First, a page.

jackhammer of masculine control, for if she’s with a boy, the sexist logic
goes, it’s for one thing only: to lose her virginity in a society that values
female sexual inexperience, i.e. ‘purity’ above much else. The seeds of human
rights abuses against girls are firmly planted in this soil. Hence, to punish
her, she (and, in fairness, the boy as well) are delivered by her uncle and
father to the local lock-up where, in fact, she is raped by the female warden’s
husband. “He likes young virgin girls … [and] dislikes women with wide holes,”
the devastated jailkeeper, deeply saddened by what had occurred, tells the
frequently given for FGM is the (male) obsession with virginity. Obliterate
female desire with excision; create male peace of mind. And marrying off a girl
when still a child answers to the same fear. If she’s, say, only 14 years old,
as Khady was (in Blood Stains), chances are far
better that she arrives at the wedding ‘unspoiled’. The stories from Uganda, in
Taboo, frequently recycle this motif: to dispel the ‘urge’,
girls are cut.
Now, in 2019, the
Day of the African Child has been themed “Humanitarian Action in Africa: Children’s
Rights First” and calls
specifically for reinforced protection in crisis situations, distinguishing vulnerability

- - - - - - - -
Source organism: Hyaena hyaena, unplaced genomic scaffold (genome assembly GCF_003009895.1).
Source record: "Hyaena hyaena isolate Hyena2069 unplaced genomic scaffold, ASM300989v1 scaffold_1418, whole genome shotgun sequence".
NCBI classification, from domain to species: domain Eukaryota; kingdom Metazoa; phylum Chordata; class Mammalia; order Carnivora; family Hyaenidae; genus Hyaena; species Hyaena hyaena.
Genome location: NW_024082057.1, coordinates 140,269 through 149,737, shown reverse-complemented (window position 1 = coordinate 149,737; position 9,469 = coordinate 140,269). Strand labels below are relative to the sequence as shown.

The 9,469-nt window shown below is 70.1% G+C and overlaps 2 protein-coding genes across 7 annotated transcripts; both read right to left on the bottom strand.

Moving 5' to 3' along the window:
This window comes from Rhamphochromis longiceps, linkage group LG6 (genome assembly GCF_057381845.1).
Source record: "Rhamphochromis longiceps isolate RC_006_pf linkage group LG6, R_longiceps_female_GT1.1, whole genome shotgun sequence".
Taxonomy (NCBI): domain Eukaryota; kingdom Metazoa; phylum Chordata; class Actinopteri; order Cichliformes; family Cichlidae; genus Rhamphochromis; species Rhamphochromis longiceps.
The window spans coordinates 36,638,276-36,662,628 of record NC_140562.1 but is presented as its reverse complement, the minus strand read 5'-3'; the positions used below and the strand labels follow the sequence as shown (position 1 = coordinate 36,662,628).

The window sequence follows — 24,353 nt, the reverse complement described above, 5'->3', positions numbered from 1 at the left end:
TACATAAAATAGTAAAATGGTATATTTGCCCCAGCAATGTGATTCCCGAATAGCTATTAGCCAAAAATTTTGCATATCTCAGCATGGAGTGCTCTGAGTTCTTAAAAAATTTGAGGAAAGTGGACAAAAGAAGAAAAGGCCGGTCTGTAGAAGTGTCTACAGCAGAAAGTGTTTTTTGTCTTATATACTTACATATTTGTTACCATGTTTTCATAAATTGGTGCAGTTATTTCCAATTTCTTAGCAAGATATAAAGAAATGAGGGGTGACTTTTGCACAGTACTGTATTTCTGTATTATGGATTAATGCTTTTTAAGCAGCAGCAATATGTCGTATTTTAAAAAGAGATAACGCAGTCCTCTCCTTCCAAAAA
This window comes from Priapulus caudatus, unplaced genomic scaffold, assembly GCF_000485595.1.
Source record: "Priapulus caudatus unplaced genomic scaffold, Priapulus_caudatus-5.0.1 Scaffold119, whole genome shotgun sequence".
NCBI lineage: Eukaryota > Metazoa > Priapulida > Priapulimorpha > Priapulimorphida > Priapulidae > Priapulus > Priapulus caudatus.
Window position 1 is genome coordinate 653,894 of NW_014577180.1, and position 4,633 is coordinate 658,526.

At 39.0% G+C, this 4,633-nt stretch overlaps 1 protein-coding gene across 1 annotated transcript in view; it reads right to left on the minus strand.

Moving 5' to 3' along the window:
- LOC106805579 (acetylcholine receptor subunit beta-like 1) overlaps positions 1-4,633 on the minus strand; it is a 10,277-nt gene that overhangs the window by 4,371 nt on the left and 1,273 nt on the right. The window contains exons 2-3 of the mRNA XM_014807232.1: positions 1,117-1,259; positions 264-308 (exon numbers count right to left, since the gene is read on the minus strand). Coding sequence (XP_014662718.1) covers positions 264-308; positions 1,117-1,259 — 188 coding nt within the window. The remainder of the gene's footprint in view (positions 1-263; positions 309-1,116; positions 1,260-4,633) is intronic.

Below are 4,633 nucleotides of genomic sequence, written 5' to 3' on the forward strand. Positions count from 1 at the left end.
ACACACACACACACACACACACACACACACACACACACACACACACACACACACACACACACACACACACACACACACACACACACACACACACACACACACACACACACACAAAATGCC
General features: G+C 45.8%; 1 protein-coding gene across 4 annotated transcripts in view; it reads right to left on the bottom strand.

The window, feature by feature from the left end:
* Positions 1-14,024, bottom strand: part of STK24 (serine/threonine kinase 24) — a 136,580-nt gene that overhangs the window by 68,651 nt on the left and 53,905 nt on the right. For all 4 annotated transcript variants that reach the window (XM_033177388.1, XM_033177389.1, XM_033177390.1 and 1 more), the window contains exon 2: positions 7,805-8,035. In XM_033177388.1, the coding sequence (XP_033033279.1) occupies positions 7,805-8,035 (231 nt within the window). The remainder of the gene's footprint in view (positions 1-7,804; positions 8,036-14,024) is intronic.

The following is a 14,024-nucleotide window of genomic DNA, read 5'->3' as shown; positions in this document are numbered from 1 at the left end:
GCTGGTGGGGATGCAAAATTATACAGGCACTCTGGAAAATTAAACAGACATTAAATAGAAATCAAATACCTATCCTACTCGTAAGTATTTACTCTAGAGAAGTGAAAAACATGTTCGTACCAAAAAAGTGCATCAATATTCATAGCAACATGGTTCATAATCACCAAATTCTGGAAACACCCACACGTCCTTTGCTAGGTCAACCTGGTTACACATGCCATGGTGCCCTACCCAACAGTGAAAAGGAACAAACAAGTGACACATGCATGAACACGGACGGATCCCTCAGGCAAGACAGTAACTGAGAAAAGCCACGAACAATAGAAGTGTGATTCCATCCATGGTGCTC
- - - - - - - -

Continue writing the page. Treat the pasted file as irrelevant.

occasioned by state-authored aggression from the everyday where FGM takes place.
And they apply a gendered lens. In their pamphlet, the African Union and
African Committee of Experts on the Rights and Welfare of the Child (ACERWC) call
on member nations to take action against
“Violations [that] include failure to provide education, health or an adequate standard of living for children to enjoy their rights, and … may affect boys
and girls differently. For
example, boys may, to a great extent
be subjected to arbitrary detention, torture
and other inhuman treatment and forced
recruitment; while girls often suffer slavery,
sexual exploitation like forced marriages,
physical and sexual violations like
rape and forced prostitution during or after
a crisis.” [https://www.acerwc.africa/wp-content/uploads/2019/04/Concept-Note-Day-of-the-African-Child-DAC-2019_Final.pdf
Accessed 16 June 2019]
commend UNICEF and the UNHCR for their concern. I see a problem, however, in
the on-going ‘crisis situation’ facing African girls threatened by or having
undergone FGM, often under the aegis of anticipatory ‘protection’ from their
own waywardness and the danger to elders’ reputation, not to the girls’ bodily
harm, incurred in defloration, especially when the young woman is an underaged